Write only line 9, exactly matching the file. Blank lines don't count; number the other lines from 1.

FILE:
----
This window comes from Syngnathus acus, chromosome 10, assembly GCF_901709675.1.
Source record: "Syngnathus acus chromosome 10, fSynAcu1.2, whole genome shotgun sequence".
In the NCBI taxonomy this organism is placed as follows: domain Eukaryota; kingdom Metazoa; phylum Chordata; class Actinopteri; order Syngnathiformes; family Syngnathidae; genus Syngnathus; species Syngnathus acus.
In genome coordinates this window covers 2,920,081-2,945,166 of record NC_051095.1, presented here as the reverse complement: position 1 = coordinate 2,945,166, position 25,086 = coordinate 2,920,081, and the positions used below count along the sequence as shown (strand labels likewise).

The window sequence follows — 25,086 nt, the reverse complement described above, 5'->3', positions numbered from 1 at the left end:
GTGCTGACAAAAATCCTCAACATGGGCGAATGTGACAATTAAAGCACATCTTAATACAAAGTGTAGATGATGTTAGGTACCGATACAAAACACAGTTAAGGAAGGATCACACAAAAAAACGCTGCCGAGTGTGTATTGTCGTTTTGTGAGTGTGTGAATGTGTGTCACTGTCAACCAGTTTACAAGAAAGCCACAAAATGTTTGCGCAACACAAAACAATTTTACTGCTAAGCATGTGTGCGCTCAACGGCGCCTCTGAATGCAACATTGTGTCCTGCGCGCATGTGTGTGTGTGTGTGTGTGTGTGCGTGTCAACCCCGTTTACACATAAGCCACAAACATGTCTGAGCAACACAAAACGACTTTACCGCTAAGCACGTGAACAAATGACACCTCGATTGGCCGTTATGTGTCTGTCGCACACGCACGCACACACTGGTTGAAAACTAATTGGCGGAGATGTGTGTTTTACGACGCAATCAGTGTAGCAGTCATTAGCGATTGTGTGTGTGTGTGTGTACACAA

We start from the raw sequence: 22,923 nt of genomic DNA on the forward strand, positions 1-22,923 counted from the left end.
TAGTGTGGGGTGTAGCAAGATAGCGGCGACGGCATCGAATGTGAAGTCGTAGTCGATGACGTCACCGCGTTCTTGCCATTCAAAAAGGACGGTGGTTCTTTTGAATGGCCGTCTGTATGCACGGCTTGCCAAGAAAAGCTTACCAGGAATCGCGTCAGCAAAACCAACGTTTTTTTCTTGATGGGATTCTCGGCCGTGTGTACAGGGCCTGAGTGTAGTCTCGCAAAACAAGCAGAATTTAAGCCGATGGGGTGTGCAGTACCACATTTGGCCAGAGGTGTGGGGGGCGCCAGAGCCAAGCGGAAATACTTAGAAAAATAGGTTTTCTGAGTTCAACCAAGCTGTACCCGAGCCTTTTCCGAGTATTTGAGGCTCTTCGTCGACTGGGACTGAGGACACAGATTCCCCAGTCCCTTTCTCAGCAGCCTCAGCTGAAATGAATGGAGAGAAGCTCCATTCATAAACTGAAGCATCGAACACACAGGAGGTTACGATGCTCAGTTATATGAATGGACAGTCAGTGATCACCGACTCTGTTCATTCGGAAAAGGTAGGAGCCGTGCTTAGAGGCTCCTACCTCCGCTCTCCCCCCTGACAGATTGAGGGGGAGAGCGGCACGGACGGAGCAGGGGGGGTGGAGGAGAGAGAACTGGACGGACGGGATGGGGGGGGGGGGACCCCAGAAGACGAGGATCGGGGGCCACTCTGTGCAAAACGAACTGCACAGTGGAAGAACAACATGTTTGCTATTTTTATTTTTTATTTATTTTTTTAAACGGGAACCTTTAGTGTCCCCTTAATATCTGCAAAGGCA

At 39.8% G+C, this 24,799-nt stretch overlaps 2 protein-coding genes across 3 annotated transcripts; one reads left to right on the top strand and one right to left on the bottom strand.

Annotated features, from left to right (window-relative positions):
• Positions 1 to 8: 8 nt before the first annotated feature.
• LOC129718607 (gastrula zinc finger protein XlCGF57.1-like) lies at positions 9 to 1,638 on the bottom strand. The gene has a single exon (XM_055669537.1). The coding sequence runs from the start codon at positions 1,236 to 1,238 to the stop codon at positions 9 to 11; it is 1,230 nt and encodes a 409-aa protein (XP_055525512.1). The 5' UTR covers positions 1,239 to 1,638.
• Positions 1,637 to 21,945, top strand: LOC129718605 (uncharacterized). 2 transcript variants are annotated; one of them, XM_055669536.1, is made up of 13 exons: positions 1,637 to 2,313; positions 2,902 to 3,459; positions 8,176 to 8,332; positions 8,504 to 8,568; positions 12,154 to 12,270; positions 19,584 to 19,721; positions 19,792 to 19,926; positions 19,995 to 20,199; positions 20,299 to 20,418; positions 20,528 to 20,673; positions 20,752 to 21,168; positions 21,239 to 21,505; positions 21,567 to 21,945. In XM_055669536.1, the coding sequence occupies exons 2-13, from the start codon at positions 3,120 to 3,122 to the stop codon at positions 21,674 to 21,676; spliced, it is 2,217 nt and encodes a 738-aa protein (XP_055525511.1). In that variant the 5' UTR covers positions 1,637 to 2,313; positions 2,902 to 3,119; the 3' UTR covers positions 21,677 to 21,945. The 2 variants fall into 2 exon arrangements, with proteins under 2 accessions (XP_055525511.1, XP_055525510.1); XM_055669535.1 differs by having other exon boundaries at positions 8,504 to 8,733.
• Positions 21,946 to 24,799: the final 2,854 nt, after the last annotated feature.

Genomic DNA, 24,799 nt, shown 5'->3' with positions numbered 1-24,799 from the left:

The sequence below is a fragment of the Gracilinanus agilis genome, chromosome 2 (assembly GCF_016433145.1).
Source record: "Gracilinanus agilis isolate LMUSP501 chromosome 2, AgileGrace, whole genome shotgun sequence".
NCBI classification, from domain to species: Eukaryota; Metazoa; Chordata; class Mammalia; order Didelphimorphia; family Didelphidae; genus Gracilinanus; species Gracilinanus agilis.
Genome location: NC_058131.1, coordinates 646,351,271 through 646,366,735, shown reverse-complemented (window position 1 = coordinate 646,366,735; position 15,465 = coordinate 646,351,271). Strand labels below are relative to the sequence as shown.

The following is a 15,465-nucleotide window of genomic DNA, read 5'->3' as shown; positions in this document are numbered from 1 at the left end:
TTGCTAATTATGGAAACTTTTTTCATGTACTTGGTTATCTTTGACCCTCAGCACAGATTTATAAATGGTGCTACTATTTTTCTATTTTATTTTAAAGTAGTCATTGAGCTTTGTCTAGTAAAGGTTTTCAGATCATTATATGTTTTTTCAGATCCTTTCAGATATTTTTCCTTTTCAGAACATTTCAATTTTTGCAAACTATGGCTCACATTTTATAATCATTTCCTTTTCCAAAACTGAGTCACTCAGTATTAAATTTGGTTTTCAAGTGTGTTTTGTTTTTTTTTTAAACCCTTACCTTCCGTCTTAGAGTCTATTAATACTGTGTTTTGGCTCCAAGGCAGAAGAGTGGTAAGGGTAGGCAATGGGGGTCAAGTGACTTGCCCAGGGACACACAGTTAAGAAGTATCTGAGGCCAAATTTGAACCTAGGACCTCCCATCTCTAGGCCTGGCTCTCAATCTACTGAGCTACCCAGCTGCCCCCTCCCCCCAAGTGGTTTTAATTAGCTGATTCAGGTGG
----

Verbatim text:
At 39.8% G+C, this 24,799-nt stretch overlaps 2 protein-coding genes across 3 annotated transcripts; one reads left to right on the top strand and one right to left on the bottom strand.